About Echeveria simulans
Echeveria simulans gets its name from its similarities to Echeveria elegans. Another name for it is Echeveria elegans var. simulans .
Echeveria simulans has larger rosettes and larger, thinner leaves compared to E. elegans. The rosettes are also flatter and edges can be ruffled.
Echeveria simulans is one of the harder to find species, so if you see one for sale, snag it for your collection!
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General Guide to Echeveria Care
These beauties are one of the most popular succulents for beginners and experienced gardeners alike. There are hundreds of echeveria species, hybrids and cultivars which makes them a fun succulent to collect. Their origin is mostly from Mexico and the rest from Central America, South America and the United States.
Echeveria: The Beautiful Succulent for Every Garden
Echeveria is a stunning succulent that has been gaining popularity in recent years for its unique and beautiful foliage. These plants are native to Mexico and Central America and are known for their rosette shape and colorful leaves. They are a great addition to any garden or landscape and can even be grown indoors. In this blog post, we will explore the different types of Echeveria, their care and maintenance, and how to incorporate them into your garden design.
Care and Maintenance
Echeveria is a relatively low maintenance plant, making it a great option for both experienced and novice gardeners. Here are a few things to keep in mind when caring for your Echeveria:
Light and Temperature
Echeveria prefers bright, indirect sunlight. They can tolerate some shade, but too much will cause the colors to fade. These plants prefer temperatures between 60-80°F (15-26°C) and should be protected from frost.
Watering and Soil
Echeveria should be watered deeply but infrequently, allowing the soil to dry out completely before watering again. These plants prefer well-draining soil and should be planted in a pot with drainage holes.
Propagation and Potting
Echeveria can be propagated easily from leaves or offsets. Simply remove a healthy leaf from the base of the plant and allow it to callus over for a few days before planting. Be sure to use a well-draining soil mix when potting Echeveria.
Common Problems and Solutions
One of the most common problems with Echeveria is over-watering, which can lead to root rot. Be sure to allow the soil to dry out completely before watering again. If you notice yellowing or wilting leaves, it is likely a sign of under-watering. Echeveria is also susceptible to mealybugs, which can be controlled with a solution of water and dish soap.
Design and Decorating with Echeveria
Echeveria is a versatile plant that can be used in a variety of ways in your garden. Here are a few ideas:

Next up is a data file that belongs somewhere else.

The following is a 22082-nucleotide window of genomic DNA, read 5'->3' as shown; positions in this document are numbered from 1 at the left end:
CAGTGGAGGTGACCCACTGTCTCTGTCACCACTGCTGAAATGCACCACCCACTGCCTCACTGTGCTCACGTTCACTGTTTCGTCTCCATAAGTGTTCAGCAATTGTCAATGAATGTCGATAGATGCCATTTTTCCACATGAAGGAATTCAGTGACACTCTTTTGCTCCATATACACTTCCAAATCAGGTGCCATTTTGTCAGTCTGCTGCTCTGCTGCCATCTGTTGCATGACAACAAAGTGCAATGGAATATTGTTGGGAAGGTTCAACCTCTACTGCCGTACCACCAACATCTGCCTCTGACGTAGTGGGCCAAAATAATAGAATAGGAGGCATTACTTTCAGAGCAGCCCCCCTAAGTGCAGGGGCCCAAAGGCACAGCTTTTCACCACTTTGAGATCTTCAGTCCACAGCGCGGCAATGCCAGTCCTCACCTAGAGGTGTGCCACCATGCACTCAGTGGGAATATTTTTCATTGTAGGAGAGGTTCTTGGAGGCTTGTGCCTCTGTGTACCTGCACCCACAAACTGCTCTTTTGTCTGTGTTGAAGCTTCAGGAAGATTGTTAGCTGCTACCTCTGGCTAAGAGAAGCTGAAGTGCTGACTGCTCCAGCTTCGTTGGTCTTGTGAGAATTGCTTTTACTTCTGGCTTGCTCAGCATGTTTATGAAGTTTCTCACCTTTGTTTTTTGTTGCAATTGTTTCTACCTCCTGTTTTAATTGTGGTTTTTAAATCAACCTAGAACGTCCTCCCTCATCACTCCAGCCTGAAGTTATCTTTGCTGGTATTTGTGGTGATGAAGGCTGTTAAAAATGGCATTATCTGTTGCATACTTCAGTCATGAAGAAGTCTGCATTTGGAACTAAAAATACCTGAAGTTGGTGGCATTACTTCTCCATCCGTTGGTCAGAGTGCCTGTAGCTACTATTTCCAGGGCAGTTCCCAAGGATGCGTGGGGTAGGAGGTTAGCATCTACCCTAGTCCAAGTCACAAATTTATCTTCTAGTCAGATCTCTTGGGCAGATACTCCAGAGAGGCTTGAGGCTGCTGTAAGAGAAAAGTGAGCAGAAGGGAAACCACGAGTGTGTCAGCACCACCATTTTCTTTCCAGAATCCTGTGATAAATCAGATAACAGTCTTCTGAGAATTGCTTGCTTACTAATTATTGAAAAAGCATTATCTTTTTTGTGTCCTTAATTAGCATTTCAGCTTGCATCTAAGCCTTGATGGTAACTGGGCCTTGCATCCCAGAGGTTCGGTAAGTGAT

- Use Echeveria in rock gardens or as ground cover.
- Combine Echeveria with other succulents for a stunning display.
- Incorporate Echeveria into your patio or deck decor.
- Use Echeveria in mixed container gardens.
Echeveria is hardy in zones 9-11, which means it can survive in areas where the temperatures are relatively warm all year round. In colder zones, they can be grown as indoor plants or in containers that can be brought inside during the winter.
Echeveria is a beautiful and unique succulent that can add a touch of color and elegance to any garden or landscape. With its low maintenance requirements and wide variety of shapes, sizes, and colors, there is a Echeveria for every taste. By following the care and maintenance tips outlined in this blog post, you can ensure your Echeveria thrives for years to come.
- For more information on Echeveria and other succulent varieties, check out the website of the International Succulent Introductions (ISI) which is an organization that promotes the cultivation, preservation, and study of succulent plants.
- The Cactus and Succulent Society of America (CSSA) is another great resource for information on Echeveria and other succulents.
We hope this blog post has inspired you to add Echeveria to your garden or landscaping. Share your experiences and photos with us, we would love to see how you incorporate this beautiful plant into your own garden!
Echeveria simulans Care Indoors - Try to Mimic the Outdoors
Indoor echeveria kept as houseplants generally won’t need watering as frequently as the ones kept outdoors. Water them once the soil dries out AND they show signs of thirst. In the winter, they can go longer in between waterings when they are dormant.
When caring for echeveria indoors, be sure to give them lots and lots of light- natural or supplemented by grow lights. Most echeverias aren’t the best succulent to grow indoors as house plants because they need so much sun to keep your echeveria from growing tall. They become weaker and unhealthy when they start to lose their compact rosette shape.
In addition to lots of light, be sure to provide your indoor echeveria with lots of ventilation. It wouldn’t be a bad idea to set a fan up near them to keep air flowing all the time. Stagnant air is the perfect environment for harmful bacteria and fungus which can lead to rot.
Best Soil for Echeveria simulans